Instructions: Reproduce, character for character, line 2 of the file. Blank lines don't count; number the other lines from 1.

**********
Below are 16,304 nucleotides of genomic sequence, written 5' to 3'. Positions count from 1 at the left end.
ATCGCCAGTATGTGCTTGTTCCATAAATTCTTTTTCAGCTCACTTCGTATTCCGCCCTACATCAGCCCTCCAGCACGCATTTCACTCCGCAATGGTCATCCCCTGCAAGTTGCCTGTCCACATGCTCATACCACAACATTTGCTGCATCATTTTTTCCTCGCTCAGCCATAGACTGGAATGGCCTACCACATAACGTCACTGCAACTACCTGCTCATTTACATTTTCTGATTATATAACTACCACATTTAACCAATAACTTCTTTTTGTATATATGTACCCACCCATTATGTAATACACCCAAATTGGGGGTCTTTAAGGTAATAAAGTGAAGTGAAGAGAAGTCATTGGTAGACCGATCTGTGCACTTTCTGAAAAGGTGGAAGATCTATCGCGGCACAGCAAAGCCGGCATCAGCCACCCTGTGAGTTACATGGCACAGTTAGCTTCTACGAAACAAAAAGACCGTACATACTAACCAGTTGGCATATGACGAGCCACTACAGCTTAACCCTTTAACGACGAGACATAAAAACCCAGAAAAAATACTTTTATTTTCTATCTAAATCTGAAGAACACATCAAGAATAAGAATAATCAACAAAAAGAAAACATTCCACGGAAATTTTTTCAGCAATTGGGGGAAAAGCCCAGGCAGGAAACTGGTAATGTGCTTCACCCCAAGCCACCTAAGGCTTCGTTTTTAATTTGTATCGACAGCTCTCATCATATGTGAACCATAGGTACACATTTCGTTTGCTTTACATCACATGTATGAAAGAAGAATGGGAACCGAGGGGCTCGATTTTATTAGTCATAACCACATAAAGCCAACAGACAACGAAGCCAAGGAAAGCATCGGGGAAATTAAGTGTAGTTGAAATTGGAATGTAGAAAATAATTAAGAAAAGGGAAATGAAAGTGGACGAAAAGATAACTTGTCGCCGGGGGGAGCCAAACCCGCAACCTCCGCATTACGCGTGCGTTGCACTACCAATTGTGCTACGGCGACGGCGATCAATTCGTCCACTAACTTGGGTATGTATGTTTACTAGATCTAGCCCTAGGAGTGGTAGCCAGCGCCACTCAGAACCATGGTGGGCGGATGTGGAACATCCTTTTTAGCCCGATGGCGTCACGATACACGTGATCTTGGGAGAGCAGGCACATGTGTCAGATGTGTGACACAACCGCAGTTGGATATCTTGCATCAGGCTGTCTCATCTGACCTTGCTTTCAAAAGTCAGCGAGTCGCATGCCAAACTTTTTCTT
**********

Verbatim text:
ATCGCCAGTATGTGCTTGTTCCATAAATTCTTTTTCAGCTCACTTCGTATTCCGCCCTACATCAGCCCTCCAGCACGCATTTCACTCCGCAATGGTCATCCCCTGCAAGTTGCCTGTCCACATGCTCATACCACAACATTTGCTGCATCATTTTTTCCTCGCTCAGCCATAGACTGGAATGGCCTACCACATAACGTCACTGCAACTACCTGCTCATTTACATTTTCTGATTATATAACTACCACATTTAACCAATAACTTCTTTTTGTATATATGTACCCACCCATTATGTAATACACCCAAATTGGGGGTCTTTAAGGTAATAAAGTGAAGTGAAGAGAAGTCATTGGTAGACCGATCTGTGCACTTTCTGAAAAGGTGGAAGATCTATCGCGGCACAGCAAAGCCGGCATCAGCCACCCTGTGAGTTACATGGCACAGTTAGCTTCTACGAAACAAAAAGACCGTACATACTAACCAGTTGGCATATGACGAGCCACTACAGCTTAACCCTTTAACGACGAGACATAAAAACCCAGAAAAAATACTTTTATTTTCTATCTAAATCTGAAGAACACATCAAGAATAAGAATAATCAACAAAAAGAAAACATTCCACGGAAATTTTTTCAGCAATTGGGGGAAAAGCCCAGGCAGGAAACTGGTAATGTGCTTCACCCCAAGCCACCTAAGGCTTCGTTTTTAATTTGTATCGACAGCTCTCATCATATGTGAACCATAGGTACACATTTCGTTTGCTTTACATCACATGTATGAAAGAAGAATGGGAACCGAGGGGCTCGATTTTATTAGTCATAACCACATAAAGCCAACAGACAACGAAGCCAAGGAAAGCATCGGGGAAATTAAGTGTAGTTGAAATTGGAATGTAGAAAATAATTAAGAAAAGGGAAATGAAAGTGGACGAAAAGATAACTTGTCGCCGGGGGGAGCCAAACCCGCAACCTCCGCATTACGCGTGCGTTGCACTACCAATTGTGCTACGGCGACGGCGATCAATTCGTCCACTAACTTGGGTATGTATGTTTACTAGATCTAGCCCTAGGAGTGGTAGCCAGCGCCACTCAGAACCATGGTGGGCGGATGTGGAACATCCTTTTTAGCCCGATGGCGTCACGATACACGTGATCTTGGGAGAGCAGGCACATGTGTCAGATGTGTGACACAACCGCAGTTGGATATCTTGCATCAGGCTGTCTCATCTGACCTTGCTTTCAAAAGTCAGCGAGTCGCATGCCAAACTTTTTCTT